Enabling the innovative use of Transfer Payments
Experimental new approaches to existing problems
How do you leverage the most out of government spending, while fostering a culture of experimentation and innovation?
Changing citizen expectations, coupled with fundamental demographic shifts and highly complex policy challenges demand more agile and adaptive responses from governments around the world. Applying new ideas and tools to stubborn problems and promoting continuous improvement with limited resources is the key. This requires experimenting and measuring: determining what works and redirecting resources where they can have the biggest impact.
That is why the President of the Treasury Board, as part of his mandate, is pushing departments and agencies to devote a fixed percentage of program funds to experimental new approaches to existing problems. Fundamentally, this is about a culture of measurement, evaluation and innovation built into the design and delivery of programs and policy.
The Treasury Board Secretariat is giving departments new paths for distributing government grants and contribution programs that aim to solve existing problems. The new TBS approach, entitled generic terms and conditions, applies to all departments and agencies covered by the Treasury Board Policy on Transfer Payments.
New paths for delivering government grants and contribution programs
These are specific terms and conditions that create authorities, provisions, and exceptions in grants and contributions programs. Three specific categories have been approved, effective April 1, 2017, and will be leveraged over the course of the 5-year pilot:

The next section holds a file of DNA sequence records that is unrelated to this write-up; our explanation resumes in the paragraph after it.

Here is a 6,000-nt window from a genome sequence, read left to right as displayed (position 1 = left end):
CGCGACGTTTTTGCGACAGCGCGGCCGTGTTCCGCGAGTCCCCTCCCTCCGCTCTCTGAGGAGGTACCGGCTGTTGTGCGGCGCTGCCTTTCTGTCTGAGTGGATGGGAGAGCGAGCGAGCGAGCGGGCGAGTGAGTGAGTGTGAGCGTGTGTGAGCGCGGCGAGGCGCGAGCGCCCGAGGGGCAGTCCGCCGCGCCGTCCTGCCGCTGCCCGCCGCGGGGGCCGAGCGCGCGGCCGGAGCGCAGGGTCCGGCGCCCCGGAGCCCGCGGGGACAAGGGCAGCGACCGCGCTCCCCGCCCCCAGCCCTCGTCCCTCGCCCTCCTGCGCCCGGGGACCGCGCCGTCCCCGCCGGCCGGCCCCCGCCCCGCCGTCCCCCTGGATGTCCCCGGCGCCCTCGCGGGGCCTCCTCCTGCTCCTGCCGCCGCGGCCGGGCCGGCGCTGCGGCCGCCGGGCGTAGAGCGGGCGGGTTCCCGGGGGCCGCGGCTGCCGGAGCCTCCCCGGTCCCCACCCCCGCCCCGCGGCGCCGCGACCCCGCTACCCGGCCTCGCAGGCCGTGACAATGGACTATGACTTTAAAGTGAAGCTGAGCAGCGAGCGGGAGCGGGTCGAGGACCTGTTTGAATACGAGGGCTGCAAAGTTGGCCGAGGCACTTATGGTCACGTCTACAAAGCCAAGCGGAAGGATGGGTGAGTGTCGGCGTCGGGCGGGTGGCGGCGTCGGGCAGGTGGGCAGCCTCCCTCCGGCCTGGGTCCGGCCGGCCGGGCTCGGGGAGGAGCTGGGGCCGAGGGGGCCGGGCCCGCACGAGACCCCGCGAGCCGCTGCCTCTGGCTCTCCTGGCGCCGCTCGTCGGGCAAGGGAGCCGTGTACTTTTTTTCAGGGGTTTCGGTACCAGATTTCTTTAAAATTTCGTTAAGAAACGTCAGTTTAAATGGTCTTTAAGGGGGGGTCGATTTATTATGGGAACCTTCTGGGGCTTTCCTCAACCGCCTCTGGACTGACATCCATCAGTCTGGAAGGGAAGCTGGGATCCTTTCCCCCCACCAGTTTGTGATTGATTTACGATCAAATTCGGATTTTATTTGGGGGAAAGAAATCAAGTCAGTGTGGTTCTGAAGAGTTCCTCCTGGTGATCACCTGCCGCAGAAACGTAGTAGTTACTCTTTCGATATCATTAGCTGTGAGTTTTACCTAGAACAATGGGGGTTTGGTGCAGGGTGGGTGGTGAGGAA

- Incentive-based funding mechanisms allow organizations to pay for outcomes rather than for activities. Government, service providers, and investors will be able to work together under one outcomes-based payment model. Pre-determined performance outcomes may be negotiated before starting a project, with payments then directly linked to the achievement of these outcomes.
- Prizes/challenges are grants used to meet a significant challenge where a satisfactory solution has yet to be found. They are best used in situations where a clear objective exists, where there are many potential problem solvers, and where problem solvers are willing to bear the up-front costs and risks associated with meeting or taking on the challenge.
- Micro-funding provides low-dollar value payments (up to $1,000) to individuals or not-for-profit organizations for targeted reasons, in situations where such grants are considered low risk. This instrument can mobilize individual and small-scale community actions to achieve progress in specific policy areas (for example, reconciliation and inclusion).
Experimental methods to test different approaches
This pilot is an excellent opportunity to use experimental methods to test different approaches, successfully adopted in jurisdictions such as the US, UK, and Australia, and to determine which ones are most effective. With these insights, the Government of Canada is better able to invest in what works.
These tools will help the Government of Canada make the transition from funding based on tasks and activities to funding based on the achievement of concrete goals. It is fundamentally about evidence-based decision making and generating better value for money.
The introduction of generic terms and conditions, terminology aside, has the potential to create real benefits for Canadians, and to do so faster and more effectively than has been the case to date.
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